Date: Monday, May 24th, 2021
Spot ocean freight rates, already at epic levels, are still rising. As shipping companies move to take advantage of this historic bounty, strategies are diverging. Some are looking long term. Israel-based ZIM (NYSE: ZIM), which released blockbuster quarterly results on Wednesday, is pouncing on short-term gains.
Liner giant Maersk used the rate spike to increase long-term contract coverage by 20%, including multiyear contracts of up to three years. Maersk CEO Soren Skou emphasized that his company’s focus “has not been to maximize short-term income.”
Not so for ZIM. It kept contract coverage the same as in 2020, at 50% of trans-Pacific capacity, and shunned contracts lasting over a year.
“We had customers that were willing to agree to longer-term commitments [in exchange for] lower rates,” said ZIM CFO Xavier Destriau on Wednesday’s conference call. “We were not so keen on [that]. We are quite pleased to limit contracts to 12 months as we are still optimistic on the U.S. market.”
In the container-ship leasing sector, Danaos Corporation (NYSE: DAC) is using higher income to amass a war chest for future vessel acquisitions and not handing back windfall cash to shareholders at the top of the cycle. It instituted a 50-cent-per-share quarterly dividend that does not automatically rise with earnings, and its CEO, John Coustas, emphasized, “There is no special dividend” (referring to a one-off payout).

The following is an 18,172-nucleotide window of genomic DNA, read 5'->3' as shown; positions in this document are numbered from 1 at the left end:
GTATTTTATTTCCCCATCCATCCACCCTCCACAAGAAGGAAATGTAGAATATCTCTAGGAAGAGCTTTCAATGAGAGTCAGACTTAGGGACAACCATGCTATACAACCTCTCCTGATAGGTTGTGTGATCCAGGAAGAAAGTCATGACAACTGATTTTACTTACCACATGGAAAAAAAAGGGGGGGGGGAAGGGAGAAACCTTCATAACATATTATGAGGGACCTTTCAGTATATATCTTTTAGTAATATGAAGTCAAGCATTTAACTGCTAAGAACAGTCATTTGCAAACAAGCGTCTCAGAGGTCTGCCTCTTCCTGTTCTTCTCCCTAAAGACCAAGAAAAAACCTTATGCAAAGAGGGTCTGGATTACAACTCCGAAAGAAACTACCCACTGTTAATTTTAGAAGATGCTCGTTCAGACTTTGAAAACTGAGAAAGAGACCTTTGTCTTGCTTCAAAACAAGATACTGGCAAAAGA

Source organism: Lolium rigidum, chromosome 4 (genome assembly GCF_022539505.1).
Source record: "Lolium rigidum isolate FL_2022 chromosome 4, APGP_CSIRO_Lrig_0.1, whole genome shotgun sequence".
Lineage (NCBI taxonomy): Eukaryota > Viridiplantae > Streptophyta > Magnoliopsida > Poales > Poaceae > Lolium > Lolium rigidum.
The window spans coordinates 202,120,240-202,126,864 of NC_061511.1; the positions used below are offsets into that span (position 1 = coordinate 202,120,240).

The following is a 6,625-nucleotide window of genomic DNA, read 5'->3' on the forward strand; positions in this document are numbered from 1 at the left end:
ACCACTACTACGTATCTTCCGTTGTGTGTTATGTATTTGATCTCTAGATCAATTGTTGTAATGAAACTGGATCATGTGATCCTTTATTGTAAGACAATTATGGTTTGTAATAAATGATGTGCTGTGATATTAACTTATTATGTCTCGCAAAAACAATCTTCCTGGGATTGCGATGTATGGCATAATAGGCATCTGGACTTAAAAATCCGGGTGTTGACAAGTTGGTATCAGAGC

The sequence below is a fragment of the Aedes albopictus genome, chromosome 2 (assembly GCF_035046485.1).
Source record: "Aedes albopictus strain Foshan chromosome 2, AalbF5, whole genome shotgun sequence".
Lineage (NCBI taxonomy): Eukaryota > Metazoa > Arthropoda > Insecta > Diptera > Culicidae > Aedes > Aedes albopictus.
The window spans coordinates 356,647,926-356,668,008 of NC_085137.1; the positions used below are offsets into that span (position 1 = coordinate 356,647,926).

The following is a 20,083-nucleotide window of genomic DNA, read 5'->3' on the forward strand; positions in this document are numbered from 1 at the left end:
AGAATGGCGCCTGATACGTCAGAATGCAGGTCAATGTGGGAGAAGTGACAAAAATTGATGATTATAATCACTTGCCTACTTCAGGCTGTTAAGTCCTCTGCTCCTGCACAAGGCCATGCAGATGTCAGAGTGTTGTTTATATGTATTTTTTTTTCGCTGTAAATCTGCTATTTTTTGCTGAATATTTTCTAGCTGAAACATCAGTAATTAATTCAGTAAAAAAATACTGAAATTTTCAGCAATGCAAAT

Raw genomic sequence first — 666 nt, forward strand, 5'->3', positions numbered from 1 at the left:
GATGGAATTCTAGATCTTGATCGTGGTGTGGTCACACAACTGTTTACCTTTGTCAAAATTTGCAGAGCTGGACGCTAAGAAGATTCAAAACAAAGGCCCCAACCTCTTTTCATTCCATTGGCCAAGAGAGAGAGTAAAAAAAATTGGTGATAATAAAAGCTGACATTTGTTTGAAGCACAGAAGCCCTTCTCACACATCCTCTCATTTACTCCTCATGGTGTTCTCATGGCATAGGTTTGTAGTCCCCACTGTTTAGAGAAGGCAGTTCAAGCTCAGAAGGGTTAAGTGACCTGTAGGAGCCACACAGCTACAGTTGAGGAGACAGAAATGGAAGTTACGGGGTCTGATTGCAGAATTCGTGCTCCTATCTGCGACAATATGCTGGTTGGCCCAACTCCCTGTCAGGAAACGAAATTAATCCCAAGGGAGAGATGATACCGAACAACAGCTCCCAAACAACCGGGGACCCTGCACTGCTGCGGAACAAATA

Not so for ZIM. In addition to an annual dividend that will begin being paid in 2022, at 30%-50% of net income, ZIM announced Wednesday that it will pay a special $2-per-share dividend — totaling approximately $238 million — on Sept. 15 to all those who own shares as of Aug. 25.
Outlook for US imports
ZIM is more exposed to upside from the U.S. consumer boom than any other liner because it has the largest share of total capacity — 45% — dedicated to the trans-Pacific. Thus, a positive outlook for ZIM is a negative outlook for the freight costs of U.S. importers of containerized cargoes.
The unfortunate news for cargo shippers is that ZIM’s short-term outlook is phenomenal. Its previous guidance for full-year 2021 was for adjusted earnings before interest, taxes, depreciation and amortization (EBITDA) of $1.4 billion-$1.6 billion. On Wednesday, it raised EBITDA guidance to $2.5 billion-$2.8 billion, a 77% increase of the range midpoint.
Analysts believe that’s conservative. Jefferies analyst Randy Giveans hiked his full-year EBITDA estimate for ZIM to $3 billion. Clarksons Platou Securities analyst Omar Nokta, who dubbed the company “the gift that keeps on giving,” raised his to $2.87 billion.
“With the equipment shortages and port congestion, we see freight rates elevated through 2021,” said Destriau. “We expect import growth to remain elevated for the entirety of 2021.
“This is a very good situation to be in,” he said. “If we look at the SCFI [Shanghai Containerized Freight Index], it is going up. We had initially thought it would start to gradually decline but we are seeing the opposite.